Thursday, April 29, 2010

Tag debate

He asked VS. He said

Ray Rhamey of Flogging the Quill often cites that using 'he asked' is redundant because the dialogue is already shown as a question. Therefore the tag should be the traditional 'he said' to avoid the anvil of telling the reader that the dialogue was a question.

"So why do so many crit partners flip out over the use of he said when dialogue ends in a question mark?" he asked.

"Is it because we're so used to seeing he asked?" he said.

I consider myself mostly converted. Here's why:

'He said' is a tag to identify the speaker.

'He asked' is a tell of how the dialogue is spoken. Which is then no different than he whispered/ mutttered / sputtered / hissed / or the good old, ejaculated.

As writers, we (I'm sure I'm not alone here) often fixate on little things like this. Are we showing or telling? Are we doing the right one in the right place? Are we insulting the reader's intelligence by telling them that the dialogue a question in case they don't understand what a question mark means?

Oh, so many questions over a single word change. And this one of the many reasons why we're often seen staring off into space looking like we're not doing a darn thing when we say we're writing. We're pondering, debating, skimming our favorite memorized passages of other novels and wrting help books for guidance. Or maybe we really are daydreaming.

Two questions for you:
As a writer, which do you use?
As a reader, does said vs. asked stick out as wrong or does it look natural?

3 comments:

  1. For me, asked is the next most invisible dialogue tag to said, and I use it as religiously. If I have to tag a person to show who they are, and they are asking a question, I'll use asked. It is not colourful like demanded, instructed, inquired and pondered, and thus it doesn't detract from the dialogue. But, just as with "said", if there needs to be a break in use of the dialogue tags, I'll just as soon use an action after a question to designate the speaker.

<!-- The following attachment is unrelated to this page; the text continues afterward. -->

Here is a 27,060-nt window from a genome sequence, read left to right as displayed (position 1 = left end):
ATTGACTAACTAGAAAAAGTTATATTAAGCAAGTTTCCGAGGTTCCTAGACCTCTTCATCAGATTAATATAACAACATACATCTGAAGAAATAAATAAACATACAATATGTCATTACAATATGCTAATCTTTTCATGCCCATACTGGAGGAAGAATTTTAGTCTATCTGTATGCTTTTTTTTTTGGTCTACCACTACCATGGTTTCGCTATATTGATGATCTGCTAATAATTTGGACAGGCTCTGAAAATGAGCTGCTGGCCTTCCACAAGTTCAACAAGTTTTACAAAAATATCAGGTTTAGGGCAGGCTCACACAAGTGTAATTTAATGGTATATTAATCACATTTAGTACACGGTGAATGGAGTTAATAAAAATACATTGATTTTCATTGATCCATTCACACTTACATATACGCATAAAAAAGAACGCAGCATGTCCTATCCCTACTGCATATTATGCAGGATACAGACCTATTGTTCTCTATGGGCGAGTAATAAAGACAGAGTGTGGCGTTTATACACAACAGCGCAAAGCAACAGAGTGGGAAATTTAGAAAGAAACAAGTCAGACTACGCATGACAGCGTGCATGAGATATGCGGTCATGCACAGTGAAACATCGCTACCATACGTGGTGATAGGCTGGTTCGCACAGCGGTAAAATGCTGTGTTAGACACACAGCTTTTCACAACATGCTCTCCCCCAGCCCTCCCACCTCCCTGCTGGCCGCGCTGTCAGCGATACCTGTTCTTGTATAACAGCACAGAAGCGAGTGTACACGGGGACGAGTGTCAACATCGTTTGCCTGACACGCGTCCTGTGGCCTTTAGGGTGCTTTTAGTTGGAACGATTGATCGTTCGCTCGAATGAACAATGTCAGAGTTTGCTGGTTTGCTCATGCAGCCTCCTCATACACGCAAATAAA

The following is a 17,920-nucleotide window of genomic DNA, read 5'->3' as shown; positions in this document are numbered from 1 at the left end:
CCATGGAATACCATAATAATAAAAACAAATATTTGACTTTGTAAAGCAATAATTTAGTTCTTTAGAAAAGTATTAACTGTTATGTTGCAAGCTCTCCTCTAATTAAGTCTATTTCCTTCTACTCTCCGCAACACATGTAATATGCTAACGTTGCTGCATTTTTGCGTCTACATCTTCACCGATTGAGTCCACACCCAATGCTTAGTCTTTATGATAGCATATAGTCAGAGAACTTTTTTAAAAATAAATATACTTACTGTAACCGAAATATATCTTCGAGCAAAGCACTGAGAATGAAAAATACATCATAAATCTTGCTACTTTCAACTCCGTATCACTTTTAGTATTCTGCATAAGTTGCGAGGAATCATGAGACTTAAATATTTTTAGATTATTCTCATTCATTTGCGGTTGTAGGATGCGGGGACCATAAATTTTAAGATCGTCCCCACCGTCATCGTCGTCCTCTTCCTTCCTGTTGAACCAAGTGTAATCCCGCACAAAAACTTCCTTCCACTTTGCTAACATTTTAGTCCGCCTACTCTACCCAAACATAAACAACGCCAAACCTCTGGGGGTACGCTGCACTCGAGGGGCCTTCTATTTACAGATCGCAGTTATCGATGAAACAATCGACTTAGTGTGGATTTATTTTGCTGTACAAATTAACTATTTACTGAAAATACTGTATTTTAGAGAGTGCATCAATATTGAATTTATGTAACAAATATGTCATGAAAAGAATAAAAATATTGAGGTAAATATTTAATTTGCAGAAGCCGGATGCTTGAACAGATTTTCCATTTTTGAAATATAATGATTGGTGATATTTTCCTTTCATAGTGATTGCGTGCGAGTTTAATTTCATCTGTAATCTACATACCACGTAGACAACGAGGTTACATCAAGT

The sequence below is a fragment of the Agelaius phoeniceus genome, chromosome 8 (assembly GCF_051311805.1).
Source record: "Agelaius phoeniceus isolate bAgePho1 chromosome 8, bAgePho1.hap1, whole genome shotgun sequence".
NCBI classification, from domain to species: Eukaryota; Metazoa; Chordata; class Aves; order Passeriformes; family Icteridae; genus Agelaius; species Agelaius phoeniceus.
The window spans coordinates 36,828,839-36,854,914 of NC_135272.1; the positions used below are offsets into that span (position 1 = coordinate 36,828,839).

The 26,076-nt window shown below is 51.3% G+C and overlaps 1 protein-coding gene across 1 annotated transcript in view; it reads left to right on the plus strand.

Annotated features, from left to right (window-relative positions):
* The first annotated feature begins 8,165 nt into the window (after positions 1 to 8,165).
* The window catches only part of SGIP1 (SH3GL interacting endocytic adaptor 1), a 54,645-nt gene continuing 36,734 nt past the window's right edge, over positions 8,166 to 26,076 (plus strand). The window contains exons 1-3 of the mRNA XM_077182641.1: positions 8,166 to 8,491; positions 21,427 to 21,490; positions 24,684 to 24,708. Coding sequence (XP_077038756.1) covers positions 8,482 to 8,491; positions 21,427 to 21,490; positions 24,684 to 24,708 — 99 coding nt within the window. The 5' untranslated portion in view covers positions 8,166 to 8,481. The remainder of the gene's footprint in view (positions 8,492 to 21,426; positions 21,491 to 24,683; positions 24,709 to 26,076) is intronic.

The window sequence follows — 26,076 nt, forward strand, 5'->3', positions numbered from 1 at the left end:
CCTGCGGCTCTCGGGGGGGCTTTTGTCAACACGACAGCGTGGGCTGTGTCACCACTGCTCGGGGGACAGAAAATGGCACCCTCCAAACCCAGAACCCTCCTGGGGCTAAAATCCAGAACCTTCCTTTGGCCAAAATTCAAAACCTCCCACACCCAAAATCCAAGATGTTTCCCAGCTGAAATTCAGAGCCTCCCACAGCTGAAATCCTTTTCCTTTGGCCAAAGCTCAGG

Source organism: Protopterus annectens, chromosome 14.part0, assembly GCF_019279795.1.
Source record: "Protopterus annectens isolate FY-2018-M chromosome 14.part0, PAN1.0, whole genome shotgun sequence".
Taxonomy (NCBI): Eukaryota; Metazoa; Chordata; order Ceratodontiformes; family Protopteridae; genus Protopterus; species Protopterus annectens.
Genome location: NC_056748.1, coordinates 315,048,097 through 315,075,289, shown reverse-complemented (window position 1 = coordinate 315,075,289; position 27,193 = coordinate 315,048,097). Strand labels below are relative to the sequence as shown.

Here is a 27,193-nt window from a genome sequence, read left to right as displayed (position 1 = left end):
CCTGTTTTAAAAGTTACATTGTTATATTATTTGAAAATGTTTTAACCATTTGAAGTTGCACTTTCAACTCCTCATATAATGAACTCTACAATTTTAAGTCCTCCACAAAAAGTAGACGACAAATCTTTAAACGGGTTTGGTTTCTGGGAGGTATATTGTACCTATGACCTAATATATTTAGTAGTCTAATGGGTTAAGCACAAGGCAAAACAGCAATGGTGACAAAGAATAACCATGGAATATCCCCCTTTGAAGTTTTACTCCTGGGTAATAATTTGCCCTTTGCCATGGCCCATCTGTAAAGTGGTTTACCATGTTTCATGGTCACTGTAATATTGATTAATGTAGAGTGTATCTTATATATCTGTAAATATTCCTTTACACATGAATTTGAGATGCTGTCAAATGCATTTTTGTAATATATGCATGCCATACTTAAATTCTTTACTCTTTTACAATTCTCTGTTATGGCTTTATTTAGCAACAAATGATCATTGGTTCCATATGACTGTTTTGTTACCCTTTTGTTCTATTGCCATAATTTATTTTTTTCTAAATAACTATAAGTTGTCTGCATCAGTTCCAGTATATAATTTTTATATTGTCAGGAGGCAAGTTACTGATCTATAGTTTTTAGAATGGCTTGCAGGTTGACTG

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  2. I'll start with the second question. Firstly, I agree with Ryan that I find "asked" nigh-on invisible.

    I'll go further, and say that as a reader I find a question followed by "said" looks wrong to me. Now, this is probably my nerdy (but not nerdy enough to actually be fashionable) mind at work. With my programming background, the combination of "?" and "said" immediately leaps out as a "type violation". This is where, in programming, you do something like try to add (say) a name and a product code together instead of two numbers. The type of data (in this case a question) is in conflict with the operator ("said", which implies a statement, not a question). I'm not saying that's right, it's just the way my mind works having spent rather more years writing code than novels.

    So in my writing, I find I'm compelled to use "asked" and I have a very hard time doing anything else.

    I have a similar problem with exclamation marks. They seem to demand something stronger than "said".

    In the end, I often try to duck the conflict by using actions alongside the dialogue rather than awkward tags.

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  3. I'm all in favor of using beats instead of tags of either asked or said. However, there comes a point where a simple 'He said' keeps things clear without breaking up the flow of the dialogue better than a smattering of action beats.

    So we have two votes for sticking with asked. Anyone else care to cast a vote?

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